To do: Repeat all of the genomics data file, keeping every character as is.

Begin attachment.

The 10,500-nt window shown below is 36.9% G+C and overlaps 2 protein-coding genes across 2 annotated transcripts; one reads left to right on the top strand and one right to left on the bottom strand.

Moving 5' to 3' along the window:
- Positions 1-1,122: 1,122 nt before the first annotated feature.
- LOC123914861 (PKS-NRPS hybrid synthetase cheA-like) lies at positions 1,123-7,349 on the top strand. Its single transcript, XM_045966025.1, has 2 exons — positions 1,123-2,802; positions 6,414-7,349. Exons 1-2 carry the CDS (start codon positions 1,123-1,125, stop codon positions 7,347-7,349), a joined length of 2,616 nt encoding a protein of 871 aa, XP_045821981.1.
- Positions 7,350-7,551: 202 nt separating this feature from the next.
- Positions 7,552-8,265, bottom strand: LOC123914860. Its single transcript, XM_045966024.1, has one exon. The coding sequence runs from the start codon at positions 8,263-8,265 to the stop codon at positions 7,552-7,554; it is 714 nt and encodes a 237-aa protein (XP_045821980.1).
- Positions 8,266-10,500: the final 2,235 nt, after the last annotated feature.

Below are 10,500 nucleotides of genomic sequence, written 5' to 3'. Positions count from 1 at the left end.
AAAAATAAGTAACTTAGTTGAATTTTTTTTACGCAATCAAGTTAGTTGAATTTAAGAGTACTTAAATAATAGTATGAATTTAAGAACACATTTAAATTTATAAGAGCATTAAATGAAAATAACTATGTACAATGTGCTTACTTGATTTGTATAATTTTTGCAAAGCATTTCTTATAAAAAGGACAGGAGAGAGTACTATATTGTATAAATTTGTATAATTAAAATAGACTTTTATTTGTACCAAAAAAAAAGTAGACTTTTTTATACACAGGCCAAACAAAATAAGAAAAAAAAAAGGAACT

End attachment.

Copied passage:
The 10,500-nt window shown below is 36.9% G+C and overlaps 2 protein-coding genes across 2 annotated transcripts; one reads left to right on the top strand and one right to left on the bottom strand.

Moving 5' to 3' along the window:
- Positions 1-1,122: 1,122 nt before the first annotated feature.
- LOC123914861 (PKS-NRPS hybrid synthetase cheA-like) lies at positions 1,123-7,349 on the top strand. Its single transcript, XM_045966025.1, has 2 exons — positions 1,123-2,802; positions 6,414-7,349. Exons 1-2 carry the CDS (start codon positions 1,123-1,125, stop codon positions 7,347-7,349), a joined length of 2,616 nt encoding a protein of 871 aa, XP_045821981.1.
- Positions 7,350-7,551: 202 nt separating this feature from the next.
- Positions 7,552-8,265, bottom strand: LOC123914860. Its single transcript, XM_045966024.1, has one exon. The coding sequence runs from the start codon at positions 8,263-8,265 to the stop codon at positions 7,552-7,554; it is 714 nt and encodes a 237-aa protein (XP_045821980.1).
- Positions 8,266-10,500: the final 2,235 nt, after the last annotated feature.

Below are 10,500 nucleotides of genomic sequence, written 5' to 3'. Positions count from 1 at the left end.
AAAAATAAGTAACTTAGTTGAATTTTTTTTACGCAATCAAGTTAGTTGAATTTAAGAGTACTTAAATAATAGTATGAATTTAAGAACACATTTAAATTTATAAGAGCATTAAATGAAAATAACTATGTACAATGTGCTTACTTGATTTGTATAATTTTTGCAAAGCATTTCTTATAAAAAGGACAGGAGAGAGTACTATATTGTATAAATTTGTATAATTAAAATAGACTTTTATTTGTACCAAAAAAAAAGTAGACTTTTTTATACACAGGCCAAACAAAATAAGAAAAAAAAAAGGAACT